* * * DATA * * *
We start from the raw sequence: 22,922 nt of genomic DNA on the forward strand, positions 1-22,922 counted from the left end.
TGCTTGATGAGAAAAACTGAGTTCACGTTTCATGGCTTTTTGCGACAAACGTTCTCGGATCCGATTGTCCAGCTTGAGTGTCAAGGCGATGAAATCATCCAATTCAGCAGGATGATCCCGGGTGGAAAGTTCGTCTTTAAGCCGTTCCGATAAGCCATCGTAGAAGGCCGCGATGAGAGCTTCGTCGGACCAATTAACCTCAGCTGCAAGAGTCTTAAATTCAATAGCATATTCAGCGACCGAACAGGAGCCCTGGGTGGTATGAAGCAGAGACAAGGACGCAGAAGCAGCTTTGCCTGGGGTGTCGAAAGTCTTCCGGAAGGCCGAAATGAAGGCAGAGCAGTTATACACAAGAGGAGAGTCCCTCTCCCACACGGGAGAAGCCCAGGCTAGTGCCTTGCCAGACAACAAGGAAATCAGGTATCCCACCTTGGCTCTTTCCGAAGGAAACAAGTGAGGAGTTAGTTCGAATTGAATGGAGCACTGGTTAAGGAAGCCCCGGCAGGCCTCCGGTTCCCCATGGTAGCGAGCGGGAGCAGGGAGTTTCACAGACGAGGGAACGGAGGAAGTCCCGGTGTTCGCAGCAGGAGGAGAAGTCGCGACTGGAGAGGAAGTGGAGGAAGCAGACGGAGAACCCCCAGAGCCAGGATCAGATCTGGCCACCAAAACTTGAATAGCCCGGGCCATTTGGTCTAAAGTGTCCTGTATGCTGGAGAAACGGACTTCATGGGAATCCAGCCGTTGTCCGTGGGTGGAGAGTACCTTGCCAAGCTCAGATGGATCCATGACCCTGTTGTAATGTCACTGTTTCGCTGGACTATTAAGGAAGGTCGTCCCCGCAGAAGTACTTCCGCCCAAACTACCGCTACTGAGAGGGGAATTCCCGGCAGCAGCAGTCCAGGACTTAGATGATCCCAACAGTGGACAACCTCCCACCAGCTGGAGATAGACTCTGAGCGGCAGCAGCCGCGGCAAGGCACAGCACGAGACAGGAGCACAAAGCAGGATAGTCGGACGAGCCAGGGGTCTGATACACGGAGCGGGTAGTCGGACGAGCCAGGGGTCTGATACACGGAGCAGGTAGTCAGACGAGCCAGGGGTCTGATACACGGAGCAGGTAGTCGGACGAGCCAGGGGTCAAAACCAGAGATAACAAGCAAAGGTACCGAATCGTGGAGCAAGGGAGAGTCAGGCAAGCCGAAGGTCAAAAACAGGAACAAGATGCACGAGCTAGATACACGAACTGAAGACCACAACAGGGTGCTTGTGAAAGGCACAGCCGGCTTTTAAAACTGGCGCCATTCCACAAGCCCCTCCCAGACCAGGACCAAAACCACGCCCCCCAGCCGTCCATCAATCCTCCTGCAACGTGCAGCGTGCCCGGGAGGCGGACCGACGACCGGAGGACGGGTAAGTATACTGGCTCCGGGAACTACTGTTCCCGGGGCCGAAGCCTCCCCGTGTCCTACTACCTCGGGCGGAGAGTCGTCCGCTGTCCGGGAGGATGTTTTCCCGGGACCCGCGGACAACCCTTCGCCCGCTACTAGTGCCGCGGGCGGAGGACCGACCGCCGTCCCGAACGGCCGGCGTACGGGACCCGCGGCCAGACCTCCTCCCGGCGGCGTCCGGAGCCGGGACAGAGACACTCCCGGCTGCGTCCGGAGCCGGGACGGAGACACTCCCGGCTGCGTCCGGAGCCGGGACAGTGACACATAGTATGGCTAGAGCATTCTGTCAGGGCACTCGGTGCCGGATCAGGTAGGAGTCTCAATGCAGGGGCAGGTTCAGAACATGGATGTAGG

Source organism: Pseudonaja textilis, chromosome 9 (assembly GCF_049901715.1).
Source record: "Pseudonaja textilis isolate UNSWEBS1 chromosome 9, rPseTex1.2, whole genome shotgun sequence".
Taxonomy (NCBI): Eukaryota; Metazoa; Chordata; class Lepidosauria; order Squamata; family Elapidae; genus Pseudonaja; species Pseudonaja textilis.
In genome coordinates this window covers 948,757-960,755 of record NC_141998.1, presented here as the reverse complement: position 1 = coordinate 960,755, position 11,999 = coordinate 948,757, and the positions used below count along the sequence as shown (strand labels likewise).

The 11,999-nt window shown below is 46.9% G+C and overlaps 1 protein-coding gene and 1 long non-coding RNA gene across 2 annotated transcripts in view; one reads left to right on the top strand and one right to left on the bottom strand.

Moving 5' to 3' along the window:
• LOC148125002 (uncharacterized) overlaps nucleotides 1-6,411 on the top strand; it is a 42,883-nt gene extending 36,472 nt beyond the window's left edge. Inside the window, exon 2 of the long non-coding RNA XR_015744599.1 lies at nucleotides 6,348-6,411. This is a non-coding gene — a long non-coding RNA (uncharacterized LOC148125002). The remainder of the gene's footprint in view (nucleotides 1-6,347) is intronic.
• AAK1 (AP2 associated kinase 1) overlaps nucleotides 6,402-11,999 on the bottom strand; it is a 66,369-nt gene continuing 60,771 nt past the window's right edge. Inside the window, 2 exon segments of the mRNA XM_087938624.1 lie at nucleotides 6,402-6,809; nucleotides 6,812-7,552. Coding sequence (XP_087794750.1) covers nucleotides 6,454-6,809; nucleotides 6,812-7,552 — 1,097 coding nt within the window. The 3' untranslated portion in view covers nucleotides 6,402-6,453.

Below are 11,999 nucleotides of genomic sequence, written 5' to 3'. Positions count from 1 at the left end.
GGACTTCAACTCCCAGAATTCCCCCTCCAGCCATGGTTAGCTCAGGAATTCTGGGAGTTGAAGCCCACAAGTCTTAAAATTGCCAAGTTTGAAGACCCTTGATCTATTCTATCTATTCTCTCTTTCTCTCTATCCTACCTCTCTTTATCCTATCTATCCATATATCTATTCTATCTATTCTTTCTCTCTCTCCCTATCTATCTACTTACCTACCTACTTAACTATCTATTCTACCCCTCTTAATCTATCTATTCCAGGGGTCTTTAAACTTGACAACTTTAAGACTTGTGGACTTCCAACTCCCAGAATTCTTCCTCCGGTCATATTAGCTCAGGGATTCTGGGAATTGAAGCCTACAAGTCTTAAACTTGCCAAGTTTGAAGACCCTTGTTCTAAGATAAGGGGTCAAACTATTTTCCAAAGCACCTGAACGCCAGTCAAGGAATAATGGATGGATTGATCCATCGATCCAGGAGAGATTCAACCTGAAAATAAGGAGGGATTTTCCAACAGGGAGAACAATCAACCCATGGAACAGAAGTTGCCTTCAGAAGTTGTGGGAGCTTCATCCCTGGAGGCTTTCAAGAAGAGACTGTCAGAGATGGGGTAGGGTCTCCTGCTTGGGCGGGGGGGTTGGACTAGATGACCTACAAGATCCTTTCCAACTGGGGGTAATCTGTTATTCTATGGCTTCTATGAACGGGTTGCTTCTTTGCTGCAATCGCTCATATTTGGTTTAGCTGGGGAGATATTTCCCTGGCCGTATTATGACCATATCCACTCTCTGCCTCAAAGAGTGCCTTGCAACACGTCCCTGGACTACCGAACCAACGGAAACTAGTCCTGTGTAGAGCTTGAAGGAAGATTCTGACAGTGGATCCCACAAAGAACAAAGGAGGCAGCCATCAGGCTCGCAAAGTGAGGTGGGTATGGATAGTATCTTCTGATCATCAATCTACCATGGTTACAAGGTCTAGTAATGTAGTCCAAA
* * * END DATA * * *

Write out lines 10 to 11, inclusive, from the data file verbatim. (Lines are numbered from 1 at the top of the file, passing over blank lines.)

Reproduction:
• AAK1 (AP2 associated kinase 1) overlaps nucleotides 6,402-11,999 on the bottom strand; it is a 66,369-nt gene continuing 60,771 nt past the window's right edge. Inside the window, 2 exon segments of the mRNA XM_087938624.1 lie at nucleotides 6,402-6,809; nucleotides 6,812-7,552. Coding sequence (XP_087794750.1) covers nucleotides 6,454-6,809; nucleotides 6,812-7,552 — 1,097 coding nt within the window. The 3' untranslated portion in view covers nucleotides 6,402-6,453.

Below are 11,999 nucleotides of genomic sequence, written 5' to 3'. Positions count from 1 at the left end.